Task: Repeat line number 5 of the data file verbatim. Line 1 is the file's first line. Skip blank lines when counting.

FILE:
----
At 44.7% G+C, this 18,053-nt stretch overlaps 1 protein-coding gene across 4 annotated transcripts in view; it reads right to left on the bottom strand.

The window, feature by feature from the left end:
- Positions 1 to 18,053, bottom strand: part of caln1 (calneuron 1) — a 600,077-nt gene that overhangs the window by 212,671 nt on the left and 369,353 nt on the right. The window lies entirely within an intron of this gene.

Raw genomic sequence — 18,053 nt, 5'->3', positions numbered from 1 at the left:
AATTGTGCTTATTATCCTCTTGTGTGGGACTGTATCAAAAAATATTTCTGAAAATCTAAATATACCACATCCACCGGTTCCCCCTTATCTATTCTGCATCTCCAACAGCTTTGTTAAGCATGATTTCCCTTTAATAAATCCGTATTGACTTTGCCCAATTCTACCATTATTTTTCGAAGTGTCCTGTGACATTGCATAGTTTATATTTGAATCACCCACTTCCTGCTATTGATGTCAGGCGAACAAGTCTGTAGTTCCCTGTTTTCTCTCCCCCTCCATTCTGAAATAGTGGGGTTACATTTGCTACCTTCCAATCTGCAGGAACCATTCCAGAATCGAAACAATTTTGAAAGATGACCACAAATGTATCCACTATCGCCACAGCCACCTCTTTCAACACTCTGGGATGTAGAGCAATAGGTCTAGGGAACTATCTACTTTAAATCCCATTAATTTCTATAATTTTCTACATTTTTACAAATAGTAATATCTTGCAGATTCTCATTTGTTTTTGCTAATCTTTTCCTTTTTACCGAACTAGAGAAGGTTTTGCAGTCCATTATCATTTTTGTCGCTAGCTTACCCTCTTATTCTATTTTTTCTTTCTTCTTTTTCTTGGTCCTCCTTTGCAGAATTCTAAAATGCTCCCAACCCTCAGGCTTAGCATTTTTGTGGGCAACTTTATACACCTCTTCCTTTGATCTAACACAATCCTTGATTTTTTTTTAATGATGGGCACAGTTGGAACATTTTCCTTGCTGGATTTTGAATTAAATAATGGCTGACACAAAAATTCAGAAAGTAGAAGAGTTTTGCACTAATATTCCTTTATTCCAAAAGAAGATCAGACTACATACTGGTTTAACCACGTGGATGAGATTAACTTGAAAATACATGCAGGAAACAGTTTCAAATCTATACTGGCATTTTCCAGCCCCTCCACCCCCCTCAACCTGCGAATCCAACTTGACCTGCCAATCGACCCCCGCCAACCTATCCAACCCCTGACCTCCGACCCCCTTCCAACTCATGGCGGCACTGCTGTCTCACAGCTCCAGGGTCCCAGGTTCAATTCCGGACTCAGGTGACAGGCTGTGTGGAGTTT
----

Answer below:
AATTGTGCTTATTATCCTCTTGTGTGGGACTGTATCAAAAAATATTTCTGAAAATCTAAATATACCACATCCACCGGTTCCCCCTTATCTATTCTGCATCTCCAACAGCTTTGTTAAGCATGATTTCCCTTTAATAAATCCGTATTGACTTTGCCCAATTCTACCATTATTTTTCGAAGTGTCCTGTGACATTGCATAGTTTATATTTGAATCACCCACTTCCTGCTATTGATGTCAGGCGAACAAGTCTGTAGTTCCCTGTTTTCTCTCCCCCTCCATTCTGAAATAGTGGGGTTACATTTGCTACCTTCCAATCTGCAGGAACCATTCCAGAATCGAAACAATTTTGAAAGATGACCACAAATGTATCCACTATCGCCACAGCCACCTCTTTCAACACTCTGGGATGTAGAGCAATAGGTCTAGGGAACTATCTACTTTAAATCCCATTAATTTCTATAATTTTCTACATTTTTACAAATAGTAATATCTTGCAGATTCTCATTTGTTTTTGCTAATCTTTTCCTTTTTACCGAACTAGAGAAGGTTTTGCAGTCCATTATCATTTTTGTCGCTAGCTTACCCTCTTATTCTATTTTTTCTTTCTTCTTTTTCTTGGTCCTCCTTTGCAGAATTCTAAAATGCTCCCAACCCTCAGGCTTAGCATTTTTGTGGGCAACTTTATACACCTCTTCCTTTGATCTAACACAATCCTTGATTTTTTTTTAATGATGGGCACAGTTGGAACATTTTCCTTGCTGGATTTTGAATTAAATAATGGCTGACACAAAAATTCAGAAAGTAGAAGAGTTTTGCACTAATATTCCTTTATTCCAAAAGAAGATCAGACTACATACTGGTTTAACCACGTGGATGAGATTAACTTGAAAATACATGCAGGAAACAGTTTCAAATCTATACTGGCATTTTCCAGCCCCTCCACCCCCCTCAACCTGCGAATCCAACTTGACCTGCCAATCGACCCCCGCCAACCTATCCAACCCCTGACCTCCGACCCCCTTCCAACTCATGGCGGCACTGCTGTCTCACAGCTCCAGGGTCCCAGGTTCAATTCCGGACTCAGGTGACAGGCTGTGTGGAGTTT